Coin Grading Companies
When you purchase a coin, you should be interested in three things:
- Is the coin authentic?
- Does the coin have problems (cleaned, polished, scratched, corroded, whizzed, bent, damaged)?
- What is the coins grade?
make mistakes, so it is important to judge the coin yourself too.
The 4 most respected grading companies are PCGS, NGC, ANACS, and ICG. These can be trusted for authentication, finding problems and grading. PCGS, NGC and ICG will not grade coins with problems. If a coin is found to be damaged or cleaned these coin grading companies will ship the coin back in a vinyl flip explaining why the coin was rejected or “body bagged”. ANACS will slab the coin, and list on the slab whatever the defect is. ANACS will also give the coin a “details” grade. For instances a Very Fine Lincoln cent with a scratch will be graded “VF details, SCRATCHED”.
Considered by many collectors the best grading service around. PCGS stands for “Professional Coin Grading Service” and began grading coins in 1986. Collectors of PCGS certified coins can join the PCGS Set Registry which allows participants to showcase their coins. The PCGS Set Registry only accepts PCGS certified coins. Also, buyers will usually pay the highest premium for PCGS certified coins. PCGS does not certify all Lincoln cent varieties.
Similar to PCGS, the Numismatic Guaranty Corporation, NGC, is a very well respected grading service. NGC began grading coins in 1987. NGC also has a Set Registry that accepts both PCGS and NGC certified coins. NGC does not certify all Lincoln cent varieties.
ANACS, American Numismatic Association Certification Service, was the first coin grading company. ANACS began grading coins in 1972. ANACS was as part of the ANA, American Numismatic Association, until 1990. Before the advent of coin slabs, ANACS used photo certificates of coins. In 1989 ANACS began using plastic slabs. ANACS has always been a trusted coin grading company with high standards. ANACS certifies most Lincoln cent varieties. Unlike, NGC and PCGS, you do not need to be a member to send in coins for certification yourself.
ICG, Independant Coin Grading, is a newer grading company. IGC is well respected by most collectors. ICG offers a “No grade, No fee” policy for problem coins (however there is a $5 fee). ICG will grade Key dates like
the 1909 S VDB and 1914 D free. If you are purchasing valuable or key date coins, it is strongly recommended that you only purchase coins certified by PCGS, NGC, ANACS or ICG.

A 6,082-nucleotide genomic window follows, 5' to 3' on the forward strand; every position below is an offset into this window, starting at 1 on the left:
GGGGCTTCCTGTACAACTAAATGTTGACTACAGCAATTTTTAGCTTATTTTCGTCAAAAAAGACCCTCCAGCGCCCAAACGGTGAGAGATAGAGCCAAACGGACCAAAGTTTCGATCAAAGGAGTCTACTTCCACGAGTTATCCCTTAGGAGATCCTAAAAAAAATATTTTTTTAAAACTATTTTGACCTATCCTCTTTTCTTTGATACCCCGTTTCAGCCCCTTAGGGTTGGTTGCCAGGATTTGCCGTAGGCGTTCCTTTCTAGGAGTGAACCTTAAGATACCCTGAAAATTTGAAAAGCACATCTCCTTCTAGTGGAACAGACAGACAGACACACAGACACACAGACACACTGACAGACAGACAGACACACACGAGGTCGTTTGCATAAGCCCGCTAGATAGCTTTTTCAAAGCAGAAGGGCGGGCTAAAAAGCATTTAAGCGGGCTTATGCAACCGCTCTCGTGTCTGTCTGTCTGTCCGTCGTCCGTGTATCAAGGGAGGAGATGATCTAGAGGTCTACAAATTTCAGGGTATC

Here are some other grading sevices:
- NCS – Numismatic Conservation Services. NCS is partner of NGC. NCS restores and grades problem coins only.
- PCI – Photo Certified Institute. Started in 1989. J.T. Stanton, co-author of the Cherry Picker’s Guide to Die Varieties is President and CEO. PCI offers a new “Signature Series” for variety attributions. Lincoln cent variety collectors can have their slabs signed by Charles Daughtrey or J.T. Stanton himself. Although some collectors question PCI’s grading, they can be trusted for authentication. If you are purchasing more common varieties like the 1951 D/S omm 1, PCI is not a bad choices. If you are purchasing key date coins with problems, NCS is a good choice.
- TruGrade, NTC/Numistrust, and ASA/Accugrade are smaller coin grading services. Many collectors feel that they over-grade coins. They do not have the same level of respect as SEGS and PCI, but should be trusted for authentication.
- INB, SGS , NNC, NGCS, HCGS, GEC, HCGS, PNGS, INGC, WCG, ACG, and ANI are not trustworthy coin grading services. Stay away from these. SGS “Star Grading Service” is a self-slabber. Meaning that they slab their own coins, then sell them. You will see few SGS coins not graded MS70 – which is ridiculous. Experienced coin collectors and dealers tend to stay away from these coin slabs.
- We have been asked by SEGS to remove all information about their slabs, and we have done so.